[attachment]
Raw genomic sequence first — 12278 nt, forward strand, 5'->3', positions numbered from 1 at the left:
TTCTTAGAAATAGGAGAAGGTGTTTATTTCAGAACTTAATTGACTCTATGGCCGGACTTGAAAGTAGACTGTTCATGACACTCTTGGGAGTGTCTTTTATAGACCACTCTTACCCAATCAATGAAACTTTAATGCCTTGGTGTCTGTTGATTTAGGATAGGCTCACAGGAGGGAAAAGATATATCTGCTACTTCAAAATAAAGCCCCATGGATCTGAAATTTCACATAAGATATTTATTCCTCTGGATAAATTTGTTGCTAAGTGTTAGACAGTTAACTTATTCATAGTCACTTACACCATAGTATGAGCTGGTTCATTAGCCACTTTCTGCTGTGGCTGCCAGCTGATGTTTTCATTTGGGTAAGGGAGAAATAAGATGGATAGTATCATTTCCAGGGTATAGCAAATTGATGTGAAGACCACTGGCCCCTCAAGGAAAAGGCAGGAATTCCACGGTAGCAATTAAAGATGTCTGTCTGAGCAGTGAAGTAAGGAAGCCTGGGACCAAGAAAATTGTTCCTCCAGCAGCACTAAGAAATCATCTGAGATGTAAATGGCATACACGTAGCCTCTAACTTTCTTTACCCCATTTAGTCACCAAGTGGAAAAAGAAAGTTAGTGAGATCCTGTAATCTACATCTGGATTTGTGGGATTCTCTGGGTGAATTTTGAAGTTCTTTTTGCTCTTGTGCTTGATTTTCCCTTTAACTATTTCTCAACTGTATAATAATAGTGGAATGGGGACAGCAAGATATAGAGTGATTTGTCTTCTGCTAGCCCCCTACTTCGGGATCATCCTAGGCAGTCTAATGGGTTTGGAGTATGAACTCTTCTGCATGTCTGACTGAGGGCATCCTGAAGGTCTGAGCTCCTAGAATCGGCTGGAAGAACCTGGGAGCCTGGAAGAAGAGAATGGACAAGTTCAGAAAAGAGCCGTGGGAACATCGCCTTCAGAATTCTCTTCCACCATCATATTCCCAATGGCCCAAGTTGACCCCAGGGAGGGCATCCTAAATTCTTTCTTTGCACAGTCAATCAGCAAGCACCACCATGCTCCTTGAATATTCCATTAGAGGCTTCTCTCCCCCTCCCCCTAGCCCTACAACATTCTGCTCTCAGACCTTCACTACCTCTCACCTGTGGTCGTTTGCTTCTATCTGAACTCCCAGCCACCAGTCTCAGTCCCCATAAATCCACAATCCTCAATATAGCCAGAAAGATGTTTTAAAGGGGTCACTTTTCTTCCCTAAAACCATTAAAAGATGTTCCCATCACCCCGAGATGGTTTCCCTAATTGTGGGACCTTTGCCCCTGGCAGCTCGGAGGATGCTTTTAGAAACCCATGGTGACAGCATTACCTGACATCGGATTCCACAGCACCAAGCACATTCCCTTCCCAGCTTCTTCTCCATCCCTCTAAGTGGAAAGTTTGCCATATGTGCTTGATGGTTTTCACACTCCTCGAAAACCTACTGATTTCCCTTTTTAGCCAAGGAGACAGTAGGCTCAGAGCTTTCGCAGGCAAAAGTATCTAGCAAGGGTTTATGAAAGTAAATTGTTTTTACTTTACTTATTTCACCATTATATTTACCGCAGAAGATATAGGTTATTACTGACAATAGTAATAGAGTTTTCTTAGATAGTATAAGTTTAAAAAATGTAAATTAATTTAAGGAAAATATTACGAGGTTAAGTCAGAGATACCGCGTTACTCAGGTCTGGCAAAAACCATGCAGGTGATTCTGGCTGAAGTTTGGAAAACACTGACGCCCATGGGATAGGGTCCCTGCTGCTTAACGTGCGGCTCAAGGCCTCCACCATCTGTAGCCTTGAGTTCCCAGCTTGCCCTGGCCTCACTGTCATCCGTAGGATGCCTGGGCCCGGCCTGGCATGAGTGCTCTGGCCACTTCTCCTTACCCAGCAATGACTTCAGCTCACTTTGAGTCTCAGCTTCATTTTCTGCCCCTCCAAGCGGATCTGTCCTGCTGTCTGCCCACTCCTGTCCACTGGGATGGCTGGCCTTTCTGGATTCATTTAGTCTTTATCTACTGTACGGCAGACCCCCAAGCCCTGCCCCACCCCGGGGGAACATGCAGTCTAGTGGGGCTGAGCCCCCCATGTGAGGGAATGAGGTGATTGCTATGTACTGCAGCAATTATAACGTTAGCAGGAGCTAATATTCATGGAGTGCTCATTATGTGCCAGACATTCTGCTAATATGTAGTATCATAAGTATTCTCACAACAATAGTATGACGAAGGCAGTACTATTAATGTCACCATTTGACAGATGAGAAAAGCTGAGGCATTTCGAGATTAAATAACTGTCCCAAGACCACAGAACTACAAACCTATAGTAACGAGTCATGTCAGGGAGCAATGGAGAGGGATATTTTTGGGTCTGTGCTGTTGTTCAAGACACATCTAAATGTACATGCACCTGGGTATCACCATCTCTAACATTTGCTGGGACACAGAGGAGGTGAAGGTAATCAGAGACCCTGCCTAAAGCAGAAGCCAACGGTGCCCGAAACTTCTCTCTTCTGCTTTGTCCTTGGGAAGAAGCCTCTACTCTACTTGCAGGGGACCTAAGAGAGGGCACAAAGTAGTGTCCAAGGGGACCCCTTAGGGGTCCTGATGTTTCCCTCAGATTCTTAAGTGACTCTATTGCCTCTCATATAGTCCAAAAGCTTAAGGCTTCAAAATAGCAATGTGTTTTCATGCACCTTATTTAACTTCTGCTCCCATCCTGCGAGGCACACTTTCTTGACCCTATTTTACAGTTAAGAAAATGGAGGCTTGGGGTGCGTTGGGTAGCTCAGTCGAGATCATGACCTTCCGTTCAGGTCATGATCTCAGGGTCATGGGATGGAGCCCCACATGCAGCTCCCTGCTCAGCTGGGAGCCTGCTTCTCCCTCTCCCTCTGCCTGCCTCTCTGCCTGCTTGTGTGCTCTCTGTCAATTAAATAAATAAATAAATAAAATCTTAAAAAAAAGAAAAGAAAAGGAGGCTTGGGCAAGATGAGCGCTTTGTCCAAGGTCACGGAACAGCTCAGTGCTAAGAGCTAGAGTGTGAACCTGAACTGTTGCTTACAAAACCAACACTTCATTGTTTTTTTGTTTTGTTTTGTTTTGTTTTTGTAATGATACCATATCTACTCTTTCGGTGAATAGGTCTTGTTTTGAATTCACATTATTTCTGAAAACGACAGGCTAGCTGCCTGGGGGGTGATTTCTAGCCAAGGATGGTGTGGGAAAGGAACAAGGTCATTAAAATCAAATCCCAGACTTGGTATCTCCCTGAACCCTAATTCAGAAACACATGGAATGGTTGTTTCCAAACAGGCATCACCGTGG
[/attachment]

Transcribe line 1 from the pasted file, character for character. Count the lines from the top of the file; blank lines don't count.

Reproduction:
Raw genomic sequence first — 12278 nt, forward strand, 5'->3', positions numbered from 1 at the left: